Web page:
Veteran hopes for better recognition for young soldiers

They were both wars Canadian soldiers fought in distant lands for reasons that many of their fellow Canadians did not understand.

They were both wars Canadian soldiers fought in distant lands for reasons that many of their fellow Canadians did not understand.

But Korean War veteran Andrew Moffat hopes the young soldiers returning from Afghanistan will get a better reception than he did in 1953.

“I hope they don’t have to go through what we did,” said the 85-year-old Red Deer resident who is part-president of the Korean Veterans’ Association, Branch 67.

From being turned away from legions that then catered exclusively to First and Second World War veterans, to hearing people ask “What is Korea?” Moffat said.

“It was very discouraging and it left a lot of veterans very bitter.”

Moffat, a lieutenant who was with the Royal 22 Van Doos artillery unit, now recognizes that he returned with post-traumatic stress syndrome — a condition that wasn’t medically recognized. Unlike those with physical injuries, the mentally injured did not receive financial help, he added.

Some 26,000 Canadian troops fought to stop the spread of Communism in Korea, and 516 Canadians died.

But Moffat said it still took the federal government 40 years to recognize Korean War veterans with a medal.

“There was no ceremony. I got my medal in a brown envelope through the regular mail,” said Moffat. Although a note accompanied it, he doesn’t recall a thank-you.

He believes soldiers now returning from Afghanistan will not be treated so shabbily — in part because other Canadians have a much greater awareness and respect for what they have been trying to do in that country — even if they don’t fully understand it.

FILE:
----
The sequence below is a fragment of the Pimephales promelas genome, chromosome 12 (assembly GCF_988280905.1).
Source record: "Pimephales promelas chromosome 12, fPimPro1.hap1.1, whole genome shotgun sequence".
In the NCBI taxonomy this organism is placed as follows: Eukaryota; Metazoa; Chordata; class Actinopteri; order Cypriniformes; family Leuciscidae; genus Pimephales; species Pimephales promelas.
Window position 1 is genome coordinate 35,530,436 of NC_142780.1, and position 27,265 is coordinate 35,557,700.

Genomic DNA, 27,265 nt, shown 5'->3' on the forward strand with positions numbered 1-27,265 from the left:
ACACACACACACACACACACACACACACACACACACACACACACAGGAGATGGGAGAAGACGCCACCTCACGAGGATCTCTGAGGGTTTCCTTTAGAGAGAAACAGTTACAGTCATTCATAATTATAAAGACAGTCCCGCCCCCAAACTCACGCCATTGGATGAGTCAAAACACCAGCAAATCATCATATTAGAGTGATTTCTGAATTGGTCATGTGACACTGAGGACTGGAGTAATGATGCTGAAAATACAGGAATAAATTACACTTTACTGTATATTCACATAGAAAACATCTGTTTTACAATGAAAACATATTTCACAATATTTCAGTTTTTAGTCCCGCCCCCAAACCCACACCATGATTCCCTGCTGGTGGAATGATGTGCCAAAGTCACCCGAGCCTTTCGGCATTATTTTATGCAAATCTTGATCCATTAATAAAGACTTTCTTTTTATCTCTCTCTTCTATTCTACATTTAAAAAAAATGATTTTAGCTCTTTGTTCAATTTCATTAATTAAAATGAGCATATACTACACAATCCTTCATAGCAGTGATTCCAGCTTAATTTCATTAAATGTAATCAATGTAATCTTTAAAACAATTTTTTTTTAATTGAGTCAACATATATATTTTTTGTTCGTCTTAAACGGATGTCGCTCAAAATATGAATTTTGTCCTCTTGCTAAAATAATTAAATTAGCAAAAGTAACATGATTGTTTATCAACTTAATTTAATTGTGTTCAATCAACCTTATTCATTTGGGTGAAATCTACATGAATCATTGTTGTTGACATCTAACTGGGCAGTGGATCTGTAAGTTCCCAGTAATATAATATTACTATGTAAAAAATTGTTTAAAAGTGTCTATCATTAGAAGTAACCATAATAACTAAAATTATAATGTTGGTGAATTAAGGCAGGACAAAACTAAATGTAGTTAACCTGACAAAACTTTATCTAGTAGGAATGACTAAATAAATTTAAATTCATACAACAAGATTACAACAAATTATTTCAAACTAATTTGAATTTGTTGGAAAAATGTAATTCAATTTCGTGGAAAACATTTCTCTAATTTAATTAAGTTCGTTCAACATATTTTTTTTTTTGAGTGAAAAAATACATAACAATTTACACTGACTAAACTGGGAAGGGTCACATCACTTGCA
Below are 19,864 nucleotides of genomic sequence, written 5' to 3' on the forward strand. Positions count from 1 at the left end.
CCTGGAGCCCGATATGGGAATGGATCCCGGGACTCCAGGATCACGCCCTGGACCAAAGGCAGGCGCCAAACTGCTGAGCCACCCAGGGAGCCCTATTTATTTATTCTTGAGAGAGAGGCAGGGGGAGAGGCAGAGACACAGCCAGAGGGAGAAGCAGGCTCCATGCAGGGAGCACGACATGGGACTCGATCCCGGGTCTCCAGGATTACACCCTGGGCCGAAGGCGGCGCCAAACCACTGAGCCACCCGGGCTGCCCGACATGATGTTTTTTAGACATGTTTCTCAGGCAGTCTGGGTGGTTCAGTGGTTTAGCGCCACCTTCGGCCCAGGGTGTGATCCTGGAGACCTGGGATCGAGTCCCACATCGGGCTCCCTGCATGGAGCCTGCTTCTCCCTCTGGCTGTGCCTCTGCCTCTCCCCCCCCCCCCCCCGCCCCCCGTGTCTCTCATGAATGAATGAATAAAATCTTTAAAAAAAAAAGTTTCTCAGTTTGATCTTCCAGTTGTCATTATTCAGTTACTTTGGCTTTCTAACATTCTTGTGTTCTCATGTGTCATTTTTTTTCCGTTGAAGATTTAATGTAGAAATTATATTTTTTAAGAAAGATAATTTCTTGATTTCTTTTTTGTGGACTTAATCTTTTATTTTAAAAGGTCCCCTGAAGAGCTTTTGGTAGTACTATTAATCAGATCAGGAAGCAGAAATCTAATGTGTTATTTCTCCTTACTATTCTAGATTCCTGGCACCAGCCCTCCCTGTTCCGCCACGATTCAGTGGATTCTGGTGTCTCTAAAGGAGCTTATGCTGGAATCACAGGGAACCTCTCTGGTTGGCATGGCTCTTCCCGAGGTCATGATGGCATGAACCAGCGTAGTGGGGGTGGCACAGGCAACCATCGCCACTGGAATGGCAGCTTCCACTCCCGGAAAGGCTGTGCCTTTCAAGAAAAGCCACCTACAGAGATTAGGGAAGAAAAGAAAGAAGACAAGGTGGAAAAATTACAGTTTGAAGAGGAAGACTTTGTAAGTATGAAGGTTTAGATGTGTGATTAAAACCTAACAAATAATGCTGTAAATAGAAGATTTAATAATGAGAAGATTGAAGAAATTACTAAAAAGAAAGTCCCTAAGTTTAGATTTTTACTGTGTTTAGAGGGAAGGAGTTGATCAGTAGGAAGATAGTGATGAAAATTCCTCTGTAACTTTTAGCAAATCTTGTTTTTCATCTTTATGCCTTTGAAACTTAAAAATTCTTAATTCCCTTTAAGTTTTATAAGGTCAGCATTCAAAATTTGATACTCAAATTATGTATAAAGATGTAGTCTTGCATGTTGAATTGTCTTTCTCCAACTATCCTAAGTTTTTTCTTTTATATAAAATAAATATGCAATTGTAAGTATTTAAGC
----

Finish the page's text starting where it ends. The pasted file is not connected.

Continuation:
“I think the turning point was the four (soldiers) from Edmonton who were killed by friendly fire,” said Moffat, who believes the Defence Department “dealt with it in a superb manner. There was a lot of sympathy.” He added the “four lads” did more for their country than they could have known.

The more than 55,000 Canadians who served in the Afghan mission are supposed to be benefitting from revamped government services and benefits, such as vocational retraining programs, lump-sum payments for certain injuries, and two years of financial help that can enable some veterans to go back to school.

While some soldiers are already complaining about a huge bureaucracy getting in the way of receiving benefits, Moffat said at least the Royal Canadian Legions are welcoming them. And he believes other Canadians cannot be as ignorant of the Afghan mission because of extensive, daily media coverage.

Comparatively Moffat said there were only two Canadian foreign correspondents covering the Korean War (one of them was to become Quebec Premier René Lévesque). “And I don’t know whether many of their stories were even picked up by the wire service.”

In dedication to Korean War veterans, including 23 local veterans, a brief memorial service will be held at 11 a.m. on July 27 at the Red Deer Cenotaph on Ross Street. It will mark the 61st anniversary of the start of the war and the 58th anniversary of the ceasefire.

Moffat notes a peace treaty was never signed between North and South Korea, so the war was never effectively over.